It was a purely sentimental moment, and Darcey Bussell would look beautiful in a bathrobe brushing her teeth, but I agree the choreography looked more like it belonged on the stage of So You Think You Can Dance than in an opera house. (Those of us who reside in America missed the thrill of the live broadcast of course so had to be content with watching snippets on YouTube weeks later.) That said, these popular formats, reality shows, and dance competitions play an important role in attracting viewers who are otherwise uneducated about dance and who would normally never see a performance.

    I’m guessing the organizers toyed with the idea of a smaller, much more professional troupe, or even a pas de deux – which Dance Dialogue would have been happier with – but the immense show that the Chinese put on in the previous Games has upped the stakes. Of course the Chinese can order ten thousand young dancers into a hall for a month, lock the doors, and drill them until they are absolutely perfectly in lock-step, but that would be unthinkable in the Western context 🙂 I frankly found the Chinese opening ceremony terrifying in scale and hope that organizers in the future will come to their senses and give us Carlos Acosta and Sara Mearns and be done with it.

  5. Malika says:

    Diarmaid, I have just come across your website and I have enjoyed reading some of your articles over the Christmas break. However, having read your article on the ballet section of the Olympic Closing Ceremony (although it was several months ago now), I feel compelled to respond to it.
    I would agree that from a spectator’s point of view (particularly one with a trained eye) the piece had its faults. I would also accept that any piece performed to the entire world will receive criticism in some form. However, I’d like to shed some more light on the performance.

    Most of the dancers in the piece were not “dilletantes” as you refer to them. Many of them, like me, were of an advanced level in classical ballet despite not being professional. Among the participants were a number of professionally trained dancers, some of whom dance with the English National Ballet or are students at the Royal Ballet School.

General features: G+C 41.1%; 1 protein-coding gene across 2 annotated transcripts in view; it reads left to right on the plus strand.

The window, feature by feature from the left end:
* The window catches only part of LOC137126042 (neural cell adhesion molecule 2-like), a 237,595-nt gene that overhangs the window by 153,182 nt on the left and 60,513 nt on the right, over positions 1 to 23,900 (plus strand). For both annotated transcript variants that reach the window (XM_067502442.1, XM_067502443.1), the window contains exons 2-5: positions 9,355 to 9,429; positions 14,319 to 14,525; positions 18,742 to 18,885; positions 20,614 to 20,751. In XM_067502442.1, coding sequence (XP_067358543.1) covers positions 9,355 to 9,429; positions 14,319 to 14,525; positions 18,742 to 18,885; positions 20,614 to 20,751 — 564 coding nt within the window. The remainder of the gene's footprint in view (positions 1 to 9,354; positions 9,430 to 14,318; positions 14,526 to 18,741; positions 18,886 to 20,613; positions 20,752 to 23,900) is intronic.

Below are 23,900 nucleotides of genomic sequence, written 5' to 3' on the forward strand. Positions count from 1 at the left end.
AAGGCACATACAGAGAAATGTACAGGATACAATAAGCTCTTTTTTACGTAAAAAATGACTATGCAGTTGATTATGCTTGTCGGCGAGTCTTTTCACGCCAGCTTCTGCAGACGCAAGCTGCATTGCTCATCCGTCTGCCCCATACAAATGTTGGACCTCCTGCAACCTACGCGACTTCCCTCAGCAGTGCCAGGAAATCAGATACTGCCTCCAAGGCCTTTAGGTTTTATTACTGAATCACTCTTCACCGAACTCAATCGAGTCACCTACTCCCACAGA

It is unfortunate that the BBC shot the piece in the way they did and of all the girls to show, showed the few dancers who like you say, were “very unfamiliar with the pointe shoe”. In our defence, these few dancers were professional commercial dancers, not classical ballet dancers and were the only few that couldn’t cope with some of the choreography en pointe. They were also recruited at the last minute. Whilst these dancers are skilled in their own genre of dance, unfortunately the shots of them struggling reflected on the piece and the other dancers as a whole – which is a shame both for the other dancers and those watching.

    I should perhaps also mention that Alastair Marriott (who as a dancer and choreographer I would struggle to brand as “naff” in any circumstance) had to re-choreograph much of the corps routine at the last minute because of the size and shape of the stage. He and his co-orindators Jonathan Howells and Cindy Jourdain had a huge task to achieve and did so in my opinion.
    Christopher Wheeldon choreographed Darcey’s section with the four male dancers and I also struggle to see why you would call it naff, but I would accept that you base this on personal opinion only. There is an interesting interview with Cindy explaining more, which you may find interesting here: http://londondance.com/articles/interviews/cindy-jourdain/
    I hope this gives a little more clarity on the skill and tenacity that went into the show and on the general level of ability of the dancers, rather than those few who struggled.